Speech pathologists at Calgary schools say they're 'heartbroken' after surprise layoffs

A number of layoffs came as a surprise to certain employees of the Calgary Board of Education on Thursday — a move that Alberta Education says is likely to be rescinded.

Alberta Education says layoffs should be rescinded by the Calgary Board of Education

The Calgary Board of Education delivered layoff notices to approximately 1,900 part-time and full-time staff Thursday, citing a provincial funding reduction announced in March. (David Donnelly/CBC)

On Thursday, the Calgary Board of Education (CBE) delivered layoff notices to approximately 1,900 part-time and full-time staff, citing a $21-million reduction in its budget from the province announced in late March.

Those layoffs included breakfast and lunch supervisors, cleaners, library assistants and other staff. The province has said those workers will be hired back after the pandemic concludes.

But one group of Calgary school staff not expecting layoffs Thursday were speech language pathologists — school employees who help students who struggle with language and communication in the classroom.

The move was especially surprising to speech language pathologists considering recent word from the provincial government that program unit funding (PUF) would continue to flow to school authorities.

One speech language pathologist, whom CBC News has agreed to keep anonymous as they fear impact on future employment, said the CBE had laid off all speech language pathologists previously funded by PUF.

"I feel angry, primarily for the kids that we support. PUF supports children with moderate to severe exceptional needs," the speech language pathologist said. "So without our support, they don't have equitable access to the curriculum."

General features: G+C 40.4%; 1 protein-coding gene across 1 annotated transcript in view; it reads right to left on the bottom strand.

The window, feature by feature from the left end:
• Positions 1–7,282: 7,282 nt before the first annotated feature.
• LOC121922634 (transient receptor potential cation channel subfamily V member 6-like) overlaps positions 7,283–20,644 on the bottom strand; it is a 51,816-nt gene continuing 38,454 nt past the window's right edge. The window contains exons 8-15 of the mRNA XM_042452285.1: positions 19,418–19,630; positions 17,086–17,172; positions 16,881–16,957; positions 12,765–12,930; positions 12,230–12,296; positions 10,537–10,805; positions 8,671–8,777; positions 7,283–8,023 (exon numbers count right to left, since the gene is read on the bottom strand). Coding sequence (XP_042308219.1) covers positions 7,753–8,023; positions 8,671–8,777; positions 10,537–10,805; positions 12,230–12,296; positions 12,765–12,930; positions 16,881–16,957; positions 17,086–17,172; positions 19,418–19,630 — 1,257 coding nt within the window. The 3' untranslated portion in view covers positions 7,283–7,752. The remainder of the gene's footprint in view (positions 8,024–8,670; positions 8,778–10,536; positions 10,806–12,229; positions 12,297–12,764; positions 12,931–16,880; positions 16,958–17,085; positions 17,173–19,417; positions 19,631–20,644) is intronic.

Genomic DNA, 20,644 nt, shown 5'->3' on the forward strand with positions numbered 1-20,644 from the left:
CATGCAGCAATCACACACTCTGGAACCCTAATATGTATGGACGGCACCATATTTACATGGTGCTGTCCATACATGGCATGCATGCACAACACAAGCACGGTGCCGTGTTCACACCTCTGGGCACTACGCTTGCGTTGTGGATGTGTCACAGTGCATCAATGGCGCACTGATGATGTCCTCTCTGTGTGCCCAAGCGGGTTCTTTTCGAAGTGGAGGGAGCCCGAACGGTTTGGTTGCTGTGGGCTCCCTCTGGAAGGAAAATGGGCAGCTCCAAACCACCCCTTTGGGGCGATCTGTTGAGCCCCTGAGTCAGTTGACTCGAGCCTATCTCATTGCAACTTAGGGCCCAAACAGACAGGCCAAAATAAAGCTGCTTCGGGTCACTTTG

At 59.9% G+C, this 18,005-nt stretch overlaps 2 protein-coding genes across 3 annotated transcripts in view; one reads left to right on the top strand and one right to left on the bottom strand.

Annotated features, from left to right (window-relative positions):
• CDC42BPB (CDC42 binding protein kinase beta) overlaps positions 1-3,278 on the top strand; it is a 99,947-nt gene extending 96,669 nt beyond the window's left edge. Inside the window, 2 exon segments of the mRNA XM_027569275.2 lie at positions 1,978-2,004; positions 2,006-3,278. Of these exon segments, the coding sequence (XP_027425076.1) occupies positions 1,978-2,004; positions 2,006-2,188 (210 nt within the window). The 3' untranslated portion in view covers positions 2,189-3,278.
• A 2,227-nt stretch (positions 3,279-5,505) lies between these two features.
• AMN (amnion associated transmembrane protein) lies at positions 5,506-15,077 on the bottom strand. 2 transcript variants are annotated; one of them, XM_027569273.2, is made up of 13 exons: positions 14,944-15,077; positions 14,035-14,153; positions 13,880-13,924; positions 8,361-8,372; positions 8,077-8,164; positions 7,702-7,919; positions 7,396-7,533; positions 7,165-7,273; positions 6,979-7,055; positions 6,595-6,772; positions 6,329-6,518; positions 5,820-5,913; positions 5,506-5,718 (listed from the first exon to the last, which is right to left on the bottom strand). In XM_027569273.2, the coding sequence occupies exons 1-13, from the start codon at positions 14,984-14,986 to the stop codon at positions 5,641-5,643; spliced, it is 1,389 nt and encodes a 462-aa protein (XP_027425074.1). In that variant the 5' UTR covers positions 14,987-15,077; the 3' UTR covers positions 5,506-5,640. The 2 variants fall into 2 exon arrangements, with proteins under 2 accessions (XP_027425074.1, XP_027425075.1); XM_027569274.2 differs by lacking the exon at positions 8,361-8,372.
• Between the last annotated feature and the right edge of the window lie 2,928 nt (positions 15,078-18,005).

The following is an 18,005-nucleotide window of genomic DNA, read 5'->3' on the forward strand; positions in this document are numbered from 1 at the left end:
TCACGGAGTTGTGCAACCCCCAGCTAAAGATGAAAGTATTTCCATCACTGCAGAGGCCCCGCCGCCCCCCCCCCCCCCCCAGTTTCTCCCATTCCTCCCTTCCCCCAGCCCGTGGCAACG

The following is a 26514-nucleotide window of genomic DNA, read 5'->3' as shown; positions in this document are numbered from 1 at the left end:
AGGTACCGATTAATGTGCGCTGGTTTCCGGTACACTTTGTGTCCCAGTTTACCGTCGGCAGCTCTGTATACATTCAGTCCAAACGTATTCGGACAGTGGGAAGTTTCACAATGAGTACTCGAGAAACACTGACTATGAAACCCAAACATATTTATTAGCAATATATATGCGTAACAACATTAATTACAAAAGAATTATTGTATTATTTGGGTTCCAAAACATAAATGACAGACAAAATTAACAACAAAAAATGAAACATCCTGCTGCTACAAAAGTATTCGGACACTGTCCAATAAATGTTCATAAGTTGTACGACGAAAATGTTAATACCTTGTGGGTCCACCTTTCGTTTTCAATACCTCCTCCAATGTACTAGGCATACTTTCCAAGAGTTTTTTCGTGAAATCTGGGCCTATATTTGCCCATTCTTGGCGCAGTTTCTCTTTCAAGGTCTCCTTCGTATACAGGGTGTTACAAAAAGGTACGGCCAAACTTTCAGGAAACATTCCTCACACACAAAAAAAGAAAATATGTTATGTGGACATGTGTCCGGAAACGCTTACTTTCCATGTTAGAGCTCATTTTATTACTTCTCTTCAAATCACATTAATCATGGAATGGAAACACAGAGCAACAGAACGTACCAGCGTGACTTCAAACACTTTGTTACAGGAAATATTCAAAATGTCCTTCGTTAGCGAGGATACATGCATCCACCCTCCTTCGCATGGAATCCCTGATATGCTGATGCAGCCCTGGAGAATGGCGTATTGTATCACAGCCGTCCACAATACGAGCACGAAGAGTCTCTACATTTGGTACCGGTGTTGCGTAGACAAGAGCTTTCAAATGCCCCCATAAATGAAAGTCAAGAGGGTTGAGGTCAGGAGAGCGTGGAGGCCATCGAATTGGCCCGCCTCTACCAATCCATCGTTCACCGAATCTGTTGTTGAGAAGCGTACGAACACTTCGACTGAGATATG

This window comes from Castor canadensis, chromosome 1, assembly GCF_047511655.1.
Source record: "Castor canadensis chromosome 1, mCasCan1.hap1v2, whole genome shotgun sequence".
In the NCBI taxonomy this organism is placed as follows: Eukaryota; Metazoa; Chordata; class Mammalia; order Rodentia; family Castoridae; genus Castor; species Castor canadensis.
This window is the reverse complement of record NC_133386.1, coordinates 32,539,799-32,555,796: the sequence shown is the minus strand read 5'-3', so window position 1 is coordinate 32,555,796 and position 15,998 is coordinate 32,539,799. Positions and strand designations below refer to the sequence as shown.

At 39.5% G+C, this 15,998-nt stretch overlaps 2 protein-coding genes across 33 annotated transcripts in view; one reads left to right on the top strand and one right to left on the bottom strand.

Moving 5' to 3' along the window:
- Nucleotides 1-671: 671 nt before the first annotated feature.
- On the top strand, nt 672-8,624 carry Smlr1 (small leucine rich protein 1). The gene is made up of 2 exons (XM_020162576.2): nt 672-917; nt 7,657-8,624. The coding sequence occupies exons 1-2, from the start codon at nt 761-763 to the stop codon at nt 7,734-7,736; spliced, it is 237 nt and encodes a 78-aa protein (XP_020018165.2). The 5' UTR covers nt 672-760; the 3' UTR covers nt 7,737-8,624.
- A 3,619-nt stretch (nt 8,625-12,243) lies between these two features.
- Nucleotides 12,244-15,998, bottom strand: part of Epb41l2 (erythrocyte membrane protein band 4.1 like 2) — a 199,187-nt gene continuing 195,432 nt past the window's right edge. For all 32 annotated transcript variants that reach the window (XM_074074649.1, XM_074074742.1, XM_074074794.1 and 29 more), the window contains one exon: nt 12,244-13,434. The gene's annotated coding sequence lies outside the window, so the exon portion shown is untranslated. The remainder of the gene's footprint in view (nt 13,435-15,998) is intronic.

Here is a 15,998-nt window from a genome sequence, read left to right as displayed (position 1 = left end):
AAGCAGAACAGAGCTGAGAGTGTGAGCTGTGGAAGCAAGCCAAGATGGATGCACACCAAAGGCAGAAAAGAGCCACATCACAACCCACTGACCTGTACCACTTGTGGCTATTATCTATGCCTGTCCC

School response

Though 1,900 CBE employees will still face layoffs due to provincial budget reductions, a spokesperson for Alberta Education said PUF supports and services are expected to continue.

"As soon as we heard of this situation, we contacted the CBE to reiterate this expectation," said Colin Aitchison, press secretary to Minister Adriana LaGrange in an email to CBC News. "It is our understanding that the CBE is in the process of rescinding layoff notices for PUF funded positions."

But as it stands, the funding situation for speech language pathologists is complicated, according to the CBE — a spokesperson said there's not enough funding to last more than six weeks.

"Not all speech language pathologists perform work that receives funding through PUF, nor is all of the funding for those positions that do PUF-related work received through PUF," said Melissa Malcolm in an email to CBC News. "[These employees] will receive six weeks of notice and during that six-week period their services will be fully focused on PUF-related activities.

"This will utilize the portion of speech language pathologist time that is PUF funded over the six weeks of the notice period until the effective date of the layoffs."

Though the situation between Alberta Education and the CBE remains muddied, Calgary speech language pathologists say the kids will be the ones who suffer in the interim.

'We're ready to provide remote support'

A second speech language pathologist, whom CBC News has also agreed to keep anonymous, said the most "heartbreaking" part of the situation was how the situation unfolded.

"The direction we got from CBE right off the bat is that we weren't allowed to be in contact with our kids with families," the speech language pathologist said. "I want the kids and families out there to know that their speech pathologists didn't contact them because we weren't allowed to.

"I want my families to know how much we cared about them and how much it killed us not to be able to be in touch with them."

Children who require support from pathologists are still required to do home learning during the pandemic. Without additional supports, the speech language pathologist fears those kids will be left behind.

"Had we been kept on, we were ready to provide remote support. We call it teletherapy."

And though those employees who have been laid off have been told they will be rehired, the first anonymous speech language pathologist said they worry that recent changes to PUF funding may change what a post-pandemic school situation looks like. 

"There's so much research to show that early learning and early intervention is where you need to target these children," they said. "Our fear is we won't get hired back at all."

With files from Lucie Edwardson


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